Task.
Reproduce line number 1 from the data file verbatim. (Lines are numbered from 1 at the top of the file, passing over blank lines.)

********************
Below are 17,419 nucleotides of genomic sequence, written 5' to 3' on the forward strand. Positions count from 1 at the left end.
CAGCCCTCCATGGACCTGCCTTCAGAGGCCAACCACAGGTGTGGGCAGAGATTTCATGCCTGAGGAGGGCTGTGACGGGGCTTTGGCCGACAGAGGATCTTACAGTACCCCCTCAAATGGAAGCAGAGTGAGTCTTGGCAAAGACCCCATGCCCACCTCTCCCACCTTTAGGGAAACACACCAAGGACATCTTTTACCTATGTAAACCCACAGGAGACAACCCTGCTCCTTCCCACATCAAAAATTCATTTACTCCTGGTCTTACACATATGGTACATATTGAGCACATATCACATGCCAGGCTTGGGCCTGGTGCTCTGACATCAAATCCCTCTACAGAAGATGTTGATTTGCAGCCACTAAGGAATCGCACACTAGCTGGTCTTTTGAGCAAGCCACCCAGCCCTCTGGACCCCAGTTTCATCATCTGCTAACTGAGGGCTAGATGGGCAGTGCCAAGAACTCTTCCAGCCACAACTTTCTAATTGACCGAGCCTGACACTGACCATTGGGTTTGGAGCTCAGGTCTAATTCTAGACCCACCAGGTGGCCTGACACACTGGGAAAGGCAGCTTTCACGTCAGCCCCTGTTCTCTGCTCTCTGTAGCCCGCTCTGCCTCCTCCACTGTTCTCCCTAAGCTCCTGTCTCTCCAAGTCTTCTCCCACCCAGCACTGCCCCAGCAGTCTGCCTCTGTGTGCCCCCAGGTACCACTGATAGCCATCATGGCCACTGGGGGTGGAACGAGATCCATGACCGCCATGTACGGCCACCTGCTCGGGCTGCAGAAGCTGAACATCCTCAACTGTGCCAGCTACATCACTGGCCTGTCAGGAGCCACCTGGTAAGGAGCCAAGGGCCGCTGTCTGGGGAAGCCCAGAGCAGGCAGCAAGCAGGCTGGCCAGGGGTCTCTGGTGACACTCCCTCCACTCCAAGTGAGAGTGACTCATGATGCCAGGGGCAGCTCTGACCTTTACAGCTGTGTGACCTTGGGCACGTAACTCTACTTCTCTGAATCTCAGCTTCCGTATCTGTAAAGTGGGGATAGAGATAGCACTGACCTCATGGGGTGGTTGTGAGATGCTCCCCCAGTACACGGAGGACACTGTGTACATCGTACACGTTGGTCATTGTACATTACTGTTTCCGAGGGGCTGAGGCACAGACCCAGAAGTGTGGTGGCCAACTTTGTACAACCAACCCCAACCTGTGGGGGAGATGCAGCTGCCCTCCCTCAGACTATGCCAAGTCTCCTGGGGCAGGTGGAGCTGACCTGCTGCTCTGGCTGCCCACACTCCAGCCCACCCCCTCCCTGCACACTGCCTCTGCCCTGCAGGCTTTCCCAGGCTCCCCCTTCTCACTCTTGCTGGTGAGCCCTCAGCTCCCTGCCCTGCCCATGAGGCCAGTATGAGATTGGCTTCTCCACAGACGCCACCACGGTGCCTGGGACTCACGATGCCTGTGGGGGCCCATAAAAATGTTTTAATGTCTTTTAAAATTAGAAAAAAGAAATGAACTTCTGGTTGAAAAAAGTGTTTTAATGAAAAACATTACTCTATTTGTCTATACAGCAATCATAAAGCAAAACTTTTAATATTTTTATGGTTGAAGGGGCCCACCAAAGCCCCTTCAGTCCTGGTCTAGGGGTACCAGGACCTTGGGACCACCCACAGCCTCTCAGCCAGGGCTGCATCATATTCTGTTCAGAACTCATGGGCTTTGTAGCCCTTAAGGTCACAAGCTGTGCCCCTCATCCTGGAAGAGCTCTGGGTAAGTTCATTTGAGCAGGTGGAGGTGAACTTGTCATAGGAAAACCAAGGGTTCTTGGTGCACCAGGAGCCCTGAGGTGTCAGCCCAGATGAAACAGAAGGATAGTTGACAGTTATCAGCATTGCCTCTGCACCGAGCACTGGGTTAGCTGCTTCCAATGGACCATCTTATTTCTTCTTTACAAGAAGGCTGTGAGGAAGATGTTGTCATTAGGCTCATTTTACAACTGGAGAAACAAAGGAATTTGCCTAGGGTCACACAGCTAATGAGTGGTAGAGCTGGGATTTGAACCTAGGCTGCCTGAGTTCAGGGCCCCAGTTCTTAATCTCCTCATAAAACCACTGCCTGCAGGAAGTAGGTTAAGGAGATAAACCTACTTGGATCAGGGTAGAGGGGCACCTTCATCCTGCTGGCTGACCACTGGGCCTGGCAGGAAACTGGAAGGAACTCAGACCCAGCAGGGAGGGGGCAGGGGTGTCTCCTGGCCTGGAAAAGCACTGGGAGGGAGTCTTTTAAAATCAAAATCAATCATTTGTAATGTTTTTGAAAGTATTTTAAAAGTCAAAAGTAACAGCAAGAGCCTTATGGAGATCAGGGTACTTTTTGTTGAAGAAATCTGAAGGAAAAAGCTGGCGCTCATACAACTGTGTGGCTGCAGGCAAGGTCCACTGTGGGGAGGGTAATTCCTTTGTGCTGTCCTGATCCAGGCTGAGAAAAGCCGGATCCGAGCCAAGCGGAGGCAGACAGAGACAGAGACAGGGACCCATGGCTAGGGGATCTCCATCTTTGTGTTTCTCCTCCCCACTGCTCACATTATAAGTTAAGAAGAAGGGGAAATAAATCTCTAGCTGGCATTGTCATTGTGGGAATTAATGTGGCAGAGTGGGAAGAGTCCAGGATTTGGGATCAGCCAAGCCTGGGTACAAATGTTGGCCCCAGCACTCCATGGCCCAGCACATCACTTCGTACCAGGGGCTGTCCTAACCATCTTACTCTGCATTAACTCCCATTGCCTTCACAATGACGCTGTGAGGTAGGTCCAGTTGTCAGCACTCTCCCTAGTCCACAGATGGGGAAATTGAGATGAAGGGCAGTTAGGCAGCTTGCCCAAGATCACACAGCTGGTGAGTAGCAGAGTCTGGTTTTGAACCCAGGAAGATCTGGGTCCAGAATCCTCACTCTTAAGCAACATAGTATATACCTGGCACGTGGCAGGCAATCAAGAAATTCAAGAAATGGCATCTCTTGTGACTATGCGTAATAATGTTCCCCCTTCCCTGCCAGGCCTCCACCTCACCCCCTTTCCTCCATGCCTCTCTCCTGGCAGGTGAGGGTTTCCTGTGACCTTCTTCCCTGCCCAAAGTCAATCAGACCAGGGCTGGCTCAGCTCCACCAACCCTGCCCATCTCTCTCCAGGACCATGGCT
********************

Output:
Below are 17,419 nucleotides of genomic sequence, written 5' to 3' on the forward strand. Positions count from 1 at the left end.